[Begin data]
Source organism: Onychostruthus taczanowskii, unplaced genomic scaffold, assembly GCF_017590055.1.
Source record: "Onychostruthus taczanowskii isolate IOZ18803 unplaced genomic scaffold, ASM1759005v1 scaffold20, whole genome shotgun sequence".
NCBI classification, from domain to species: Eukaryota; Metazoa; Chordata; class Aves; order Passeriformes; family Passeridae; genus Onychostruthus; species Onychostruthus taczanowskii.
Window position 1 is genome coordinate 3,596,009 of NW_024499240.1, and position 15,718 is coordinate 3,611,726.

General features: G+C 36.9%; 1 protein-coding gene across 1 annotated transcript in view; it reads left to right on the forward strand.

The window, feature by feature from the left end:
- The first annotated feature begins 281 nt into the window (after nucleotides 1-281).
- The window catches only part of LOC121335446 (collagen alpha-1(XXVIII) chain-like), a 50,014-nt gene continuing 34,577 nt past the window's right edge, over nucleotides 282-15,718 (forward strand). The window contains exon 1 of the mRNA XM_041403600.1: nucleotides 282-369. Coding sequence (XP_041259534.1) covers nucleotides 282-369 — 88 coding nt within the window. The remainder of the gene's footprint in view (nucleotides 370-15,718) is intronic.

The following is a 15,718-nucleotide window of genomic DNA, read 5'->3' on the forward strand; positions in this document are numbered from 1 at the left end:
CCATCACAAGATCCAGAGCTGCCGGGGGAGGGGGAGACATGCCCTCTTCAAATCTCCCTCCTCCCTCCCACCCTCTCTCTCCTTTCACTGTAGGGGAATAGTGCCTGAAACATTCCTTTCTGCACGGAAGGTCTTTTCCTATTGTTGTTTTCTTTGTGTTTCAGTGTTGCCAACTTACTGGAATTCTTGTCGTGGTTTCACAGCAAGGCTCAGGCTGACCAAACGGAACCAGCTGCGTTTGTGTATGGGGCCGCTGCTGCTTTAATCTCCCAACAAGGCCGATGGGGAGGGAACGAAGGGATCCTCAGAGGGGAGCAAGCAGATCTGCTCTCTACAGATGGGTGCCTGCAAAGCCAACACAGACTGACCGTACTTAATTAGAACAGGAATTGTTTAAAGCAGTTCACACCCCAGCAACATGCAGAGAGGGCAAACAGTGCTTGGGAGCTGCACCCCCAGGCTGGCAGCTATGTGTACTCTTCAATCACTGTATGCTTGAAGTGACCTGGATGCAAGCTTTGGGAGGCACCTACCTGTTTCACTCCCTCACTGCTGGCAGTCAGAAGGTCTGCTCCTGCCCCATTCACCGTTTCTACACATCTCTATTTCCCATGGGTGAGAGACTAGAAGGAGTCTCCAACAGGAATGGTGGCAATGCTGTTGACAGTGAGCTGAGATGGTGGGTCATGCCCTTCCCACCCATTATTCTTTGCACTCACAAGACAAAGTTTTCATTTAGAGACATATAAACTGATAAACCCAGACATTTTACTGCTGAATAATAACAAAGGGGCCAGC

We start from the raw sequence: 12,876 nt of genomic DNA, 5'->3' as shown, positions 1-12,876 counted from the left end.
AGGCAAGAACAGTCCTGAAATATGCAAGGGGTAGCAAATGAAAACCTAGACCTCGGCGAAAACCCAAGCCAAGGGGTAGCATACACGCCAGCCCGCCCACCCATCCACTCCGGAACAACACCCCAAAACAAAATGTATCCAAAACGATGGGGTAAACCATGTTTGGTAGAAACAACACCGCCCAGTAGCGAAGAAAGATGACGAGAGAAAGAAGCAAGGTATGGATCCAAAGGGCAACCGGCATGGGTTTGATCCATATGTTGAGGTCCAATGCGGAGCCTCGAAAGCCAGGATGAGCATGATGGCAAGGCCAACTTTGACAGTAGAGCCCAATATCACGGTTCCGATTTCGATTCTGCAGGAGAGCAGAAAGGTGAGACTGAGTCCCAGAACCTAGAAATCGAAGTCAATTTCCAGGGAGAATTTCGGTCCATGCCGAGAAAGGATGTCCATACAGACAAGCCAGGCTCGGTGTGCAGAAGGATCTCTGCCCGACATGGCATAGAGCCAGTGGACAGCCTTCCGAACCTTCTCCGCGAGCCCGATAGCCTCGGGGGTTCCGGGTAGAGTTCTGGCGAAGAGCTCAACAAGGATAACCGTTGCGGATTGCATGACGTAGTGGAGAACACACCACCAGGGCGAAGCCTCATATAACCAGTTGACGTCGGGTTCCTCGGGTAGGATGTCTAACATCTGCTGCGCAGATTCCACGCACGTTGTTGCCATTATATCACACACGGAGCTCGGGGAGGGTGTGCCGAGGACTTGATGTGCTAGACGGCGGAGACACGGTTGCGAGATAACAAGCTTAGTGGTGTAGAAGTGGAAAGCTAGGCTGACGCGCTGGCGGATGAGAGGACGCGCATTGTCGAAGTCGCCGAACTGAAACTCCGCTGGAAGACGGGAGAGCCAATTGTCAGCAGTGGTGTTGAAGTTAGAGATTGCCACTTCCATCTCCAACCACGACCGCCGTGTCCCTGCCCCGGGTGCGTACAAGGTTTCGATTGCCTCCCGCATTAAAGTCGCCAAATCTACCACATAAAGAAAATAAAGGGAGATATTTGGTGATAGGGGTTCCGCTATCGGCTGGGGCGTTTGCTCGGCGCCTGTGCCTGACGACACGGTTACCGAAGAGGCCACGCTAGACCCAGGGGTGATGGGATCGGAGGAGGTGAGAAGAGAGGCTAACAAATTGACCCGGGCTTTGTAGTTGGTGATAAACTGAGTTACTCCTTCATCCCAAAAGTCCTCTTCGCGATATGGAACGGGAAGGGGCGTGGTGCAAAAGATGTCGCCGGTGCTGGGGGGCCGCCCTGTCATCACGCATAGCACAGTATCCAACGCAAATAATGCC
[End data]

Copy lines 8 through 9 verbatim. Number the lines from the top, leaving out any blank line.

- The window catches only part of LOC121335446 (collagen alpha-1(XXVIII) chain-like), a 50,014-nt gene continuing 34,577 nt past the window's right edge, over nucleotides 282-15,718 (forward strand). The window contains exon 1 of the mRNA XM_041403600.1: nucleotides 282-369. Coding sequence (XP_041259534.1) covers nucleotides 282-369 — 88 coding nt within the window. The remainder of the gene's footprint in view (nucleotides 370-15,718) is intronic.

The following is a 15,718-nucleotide window of genomic DNA, read 5'->3' on the forward strand; positions in this document are numbered from 1 at the left end: